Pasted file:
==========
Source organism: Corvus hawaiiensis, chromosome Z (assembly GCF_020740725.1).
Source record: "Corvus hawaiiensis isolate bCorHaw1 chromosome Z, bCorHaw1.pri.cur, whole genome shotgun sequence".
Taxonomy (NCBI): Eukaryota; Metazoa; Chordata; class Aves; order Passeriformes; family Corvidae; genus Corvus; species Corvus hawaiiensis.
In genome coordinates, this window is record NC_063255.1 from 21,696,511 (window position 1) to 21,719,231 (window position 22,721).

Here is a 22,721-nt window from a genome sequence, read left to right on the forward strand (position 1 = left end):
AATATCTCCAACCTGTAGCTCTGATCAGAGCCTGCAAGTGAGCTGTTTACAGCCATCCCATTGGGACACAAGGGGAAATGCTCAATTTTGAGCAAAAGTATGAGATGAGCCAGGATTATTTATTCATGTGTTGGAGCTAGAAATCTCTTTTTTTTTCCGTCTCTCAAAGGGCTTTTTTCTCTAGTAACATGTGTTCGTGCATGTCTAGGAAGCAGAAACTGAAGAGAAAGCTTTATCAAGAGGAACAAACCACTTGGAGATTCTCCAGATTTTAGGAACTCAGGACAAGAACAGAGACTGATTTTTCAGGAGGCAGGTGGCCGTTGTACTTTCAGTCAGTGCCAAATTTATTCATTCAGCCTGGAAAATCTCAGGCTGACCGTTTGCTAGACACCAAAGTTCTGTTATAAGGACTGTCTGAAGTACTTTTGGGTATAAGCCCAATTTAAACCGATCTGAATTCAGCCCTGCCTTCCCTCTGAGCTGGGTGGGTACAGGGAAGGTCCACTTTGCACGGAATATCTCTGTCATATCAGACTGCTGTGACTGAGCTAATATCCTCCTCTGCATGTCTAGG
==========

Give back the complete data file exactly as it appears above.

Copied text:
Source organism: Corvus hawaiiensis, chromosome Z (assembly GCF_020740725.1).
Source record: "Corvus hawaiiensis isolate bCorHaw1 chromosome Z, bCorHaw1.pri.cur, whole genome shotgun sequence".
Taxonomy (NCBI): Eukaryota; Metazoa; Chordata; class Aves; order Passeriformes; family Corvidae; genus Corvus; species Corvus hawaiiensis.
In genome coordinates, this window is record NC_063255.1 from 21,696,511 (window position 1) to 21,719,231 (window position 22,721).

Here is a 22,721-nt window from a genome sequence, read left to right on the forward strand (position 1 = left end):
AATATCTCCAACCTGTAGCTCTGATCAGAGCCTGCAAGTGAGCTGTTTACAGCCATCCCATTGGGACACAAGGGGAAATGCTCAATTTTGAGCAAAAGTATGAGATGAGCCAGGATTATTTATTCATGTGTTGGAGCTAGAAATCTCTTTTTTTTTCCGTCTCTCAAAGGGCTTTTTTCTCTAGTAACATGTGTTCGTGCATGTCTAGGAAGCAGAAACTGAAGAGAAAGCTTTATCAAGAGGAACAAACCACTTGGAGATTCTCCAGATTTTAGGAACTCAGGACAAGAACAGAGACTGATTTTTCAGGAGGCAGGTGGCCGTTGTACTTTCAGTCAGTGCCAAATTTATTCATTCAGCCTGGAAAATCTCAGGCTGACCGTTTGCTAGACACCAAAGTTCTGTTATAAGGACTGTCTGAAGTACTTTTGGGTATAAGCCCAATTTAAACCGATCTGAATTCAGCCCTGCCTTCCCTCTGAGCTGGGTGGGTACAGGGAAGGTCCACTTTGCACGGAATATCTCTGTCATATCAGACTGCTGTGACTGAGCTAATATCCTCCTCTGCATGTCTAGG